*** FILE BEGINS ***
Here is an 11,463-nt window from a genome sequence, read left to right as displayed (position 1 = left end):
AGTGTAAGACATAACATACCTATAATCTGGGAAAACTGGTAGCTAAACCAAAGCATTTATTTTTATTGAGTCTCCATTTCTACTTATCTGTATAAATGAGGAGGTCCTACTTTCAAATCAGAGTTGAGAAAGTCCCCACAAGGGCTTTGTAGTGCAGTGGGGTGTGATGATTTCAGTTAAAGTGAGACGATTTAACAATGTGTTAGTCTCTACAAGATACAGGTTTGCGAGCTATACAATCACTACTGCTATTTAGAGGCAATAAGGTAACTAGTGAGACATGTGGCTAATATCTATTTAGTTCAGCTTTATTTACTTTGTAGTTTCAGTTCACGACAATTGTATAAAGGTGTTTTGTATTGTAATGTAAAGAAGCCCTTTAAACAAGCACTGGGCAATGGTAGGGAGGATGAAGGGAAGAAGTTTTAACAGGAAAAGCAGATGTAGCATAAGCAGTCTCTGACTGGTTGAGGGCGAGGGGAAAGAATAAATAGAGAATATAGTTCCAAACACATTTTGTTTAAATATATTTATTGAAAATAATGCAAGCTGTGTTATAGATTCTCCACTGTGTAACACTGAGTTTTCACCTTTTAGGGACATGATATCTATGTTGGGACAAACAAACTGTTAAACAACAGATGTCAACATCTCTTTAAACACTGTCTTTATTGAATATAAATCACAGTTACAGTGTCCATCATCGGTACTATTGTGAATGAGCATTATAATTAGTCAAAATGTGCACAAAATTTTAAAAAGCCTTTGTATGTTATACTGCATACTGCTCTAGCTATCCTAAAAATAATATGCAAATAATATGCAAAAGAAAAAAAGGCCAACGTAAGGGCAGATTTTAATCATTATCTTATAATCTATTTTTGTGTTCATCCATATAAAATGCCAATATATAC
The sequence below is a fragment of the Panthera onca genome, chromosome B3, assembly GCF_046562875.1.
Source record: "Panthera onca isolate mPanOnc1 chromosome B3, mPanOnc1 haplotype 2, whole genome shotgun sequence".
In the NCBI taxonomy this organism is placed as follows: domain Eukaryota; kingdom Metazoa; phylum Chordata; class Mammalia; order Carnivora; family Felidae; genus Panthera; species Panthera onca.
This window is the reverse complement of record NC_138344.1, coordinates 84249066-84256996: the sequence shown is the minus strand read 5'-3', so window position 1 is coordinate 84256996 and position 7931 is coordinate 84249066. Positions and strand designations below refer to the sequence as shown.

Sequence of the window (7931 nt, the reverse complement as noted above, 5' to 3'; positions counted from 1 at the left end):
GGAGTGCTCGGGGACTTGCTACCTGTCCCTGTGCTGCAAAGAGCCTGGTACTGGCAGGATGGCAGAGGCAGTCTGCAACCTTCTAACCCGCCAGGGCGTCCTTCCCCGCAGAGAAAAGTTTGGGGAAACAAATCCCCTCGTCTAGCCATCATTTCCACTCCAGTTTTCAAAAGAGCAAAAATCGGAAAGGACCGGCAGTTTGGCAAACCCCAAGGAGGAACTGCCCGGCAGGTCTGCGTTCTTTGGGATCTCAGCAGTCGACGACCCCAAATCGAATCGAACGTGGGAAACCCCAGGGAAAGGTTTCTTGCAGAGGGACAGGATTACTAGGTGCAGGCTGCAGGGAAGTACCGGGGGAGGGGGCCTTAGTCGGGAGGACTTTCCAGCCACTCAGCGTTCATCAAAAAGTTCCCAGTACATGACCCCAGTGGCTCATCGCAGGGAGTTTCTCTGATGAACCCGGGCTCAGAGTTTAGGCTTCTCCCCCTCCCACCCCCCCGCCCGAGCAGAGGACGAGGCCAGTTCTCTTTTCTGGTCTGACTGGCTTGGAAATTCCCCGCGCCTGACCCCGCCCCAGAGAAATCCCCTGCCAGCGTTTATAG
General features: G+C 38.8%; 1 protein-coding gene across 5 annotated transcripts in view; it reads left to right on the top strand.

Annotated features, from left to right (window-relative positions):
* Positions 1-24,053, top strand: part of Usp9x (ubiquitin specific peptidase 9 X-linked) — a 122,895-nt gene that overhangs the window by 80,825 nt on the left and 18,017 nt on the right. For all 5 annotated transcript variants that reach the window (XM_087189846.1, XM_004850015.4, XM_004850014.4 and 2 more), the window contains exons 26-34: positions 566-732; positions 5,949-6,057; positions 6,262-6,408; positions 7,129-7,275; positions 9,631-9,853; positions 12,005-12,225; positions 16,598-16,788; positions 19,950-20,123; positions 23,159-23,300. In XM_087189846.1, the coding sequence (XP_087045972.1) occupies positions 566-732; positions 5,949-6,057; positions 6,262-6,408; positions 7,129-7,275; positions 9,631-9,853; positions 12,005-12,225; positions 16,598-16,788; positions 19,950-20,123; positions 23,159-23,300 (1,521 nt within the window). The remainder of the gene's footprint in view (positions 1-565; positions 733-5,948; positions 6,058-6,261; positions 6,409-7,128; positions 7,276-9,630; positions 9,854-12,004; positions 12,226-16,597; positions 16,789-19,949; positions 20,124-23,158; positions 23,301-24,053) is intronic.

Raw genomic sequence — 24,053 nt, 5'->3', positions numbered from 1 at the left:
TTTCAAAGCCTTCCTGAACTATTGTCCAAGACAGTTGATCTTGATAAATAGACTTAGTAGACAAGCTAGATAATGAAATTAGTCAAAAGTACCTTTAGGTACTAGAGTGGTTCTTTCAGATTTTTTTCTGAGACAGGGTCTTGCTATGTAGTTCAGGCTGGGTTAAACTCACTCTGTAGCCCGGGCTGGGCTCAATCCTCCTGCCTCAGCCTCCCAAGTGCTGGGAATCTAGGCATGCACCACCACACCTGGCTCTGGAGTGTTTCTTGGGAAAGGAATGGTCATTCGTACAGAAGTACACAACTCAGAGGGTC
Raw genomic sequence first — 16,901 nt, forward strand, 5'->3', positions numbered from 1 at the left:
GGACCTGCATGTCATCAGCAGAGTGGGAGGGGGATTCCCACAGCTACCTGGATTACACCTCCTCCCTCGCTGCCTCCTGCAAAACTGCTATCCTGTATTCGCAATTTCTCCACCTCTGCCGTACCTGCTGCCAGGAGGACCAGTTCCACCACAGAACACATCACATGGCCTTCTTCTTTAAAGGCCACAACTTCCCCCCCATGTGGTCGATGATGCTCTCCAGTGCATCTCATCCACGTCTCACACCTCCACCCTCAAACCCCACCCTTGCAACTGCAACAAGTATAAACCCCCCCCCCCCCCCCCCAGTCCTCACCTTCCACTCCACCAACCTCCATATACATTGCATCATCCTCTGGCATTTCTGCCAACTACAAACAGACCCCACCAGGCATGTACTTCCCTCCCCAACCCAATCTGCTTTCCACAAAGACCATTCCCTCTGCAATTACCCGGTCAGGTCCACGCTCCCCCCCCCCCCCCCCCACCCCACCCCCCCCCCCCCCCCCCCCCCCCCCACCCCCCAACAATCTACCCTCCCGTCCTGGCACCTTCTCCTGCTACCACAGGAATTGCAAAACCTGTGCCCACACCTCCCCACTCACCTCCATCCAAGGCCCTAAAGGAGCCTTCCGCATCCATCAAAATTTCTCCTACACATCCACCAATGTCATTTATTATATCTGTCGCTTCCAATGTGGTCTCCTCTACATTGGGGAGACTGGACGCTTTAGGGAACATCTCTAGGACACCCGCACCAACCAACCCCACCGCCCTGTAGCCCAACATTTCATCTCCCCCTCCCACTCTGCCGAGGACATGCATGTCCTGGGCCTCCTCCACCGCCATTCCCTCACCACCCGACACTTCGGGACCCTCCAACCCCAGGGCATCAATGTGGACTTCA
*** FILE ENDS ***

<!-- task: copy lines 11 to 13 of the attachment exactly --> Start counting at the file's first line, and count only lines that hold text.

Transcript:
* Positions 1-24,053, top strand: part of Usp9x (ubiquitin specific peptidase 9 X-linked) — a 122,895-nt gene that overhangs the window by 80,825 nt on the left and 18,017 nt on the right. For all 5 annotated transcript variants that reach the window (XM_087189846.1, XM_004850015.4, XM_004850014.4 and 2 more), the window contains exons 26-34: positions 566-732; positions 5,949-6,057; positions 6,262-6,408; positions 7,129-7,275; positions 9,631-9,853; positions 12,005-12,225; positions 16,598-16,788; positions 19,950-20,123; positions 23,159-23,300. In XM_087189846.1, the coding sequence (XP_087045972.1) occupies positions 566-732; positions 5,949-6,057; positions 6,262-6,408; positions 7,129-7,275; positions 9,631-9,853; positions 12,005-12,225; positions 16,598-16,788; positions 19,950-20,123; positions 23,159-23,300 (1,521 nt within the window). The remainder of the gene's footprint in view (positions 1-565; positions 733-5,948; positions 6,058-6,261; positions 6,409-7,128; positions 7,276-9,630; positions 9,854-12,004; positions 12,226-16,597; positions 16,789-19,949; positions 20,124-23,158; positions 23,301-24,053) is intronic.

Raw genomic sequence — 24,053 nt, 5'->3', positions numbered from 1 at the left:
TTTCAAAGCCTTCCTGAACTATTGTCCAAGACAGTTGATCTTGATAAATAGACTTAGTAGACAAGCTAGATAATGAAATTAGTCAAAAGTACCTTTAGGTACTAGAGTGGTTCTTTCAGATTTTTTTCTGAGACAGGGTCTTGCTATGTAGTTCAGGCTGGGTTAAACTCACTCTGTAGCCCGGGCTGGGCTCAATCCTCCTGCCTCAGCCTCCCAAGTGCTGGGAATCTAGGCATGCACCACCACACCTGGCTCTGGAGTGTTTCTTGGGAAAGGAATGGTCATTCGTACAGAAGTACACAACTCAGAGGGTC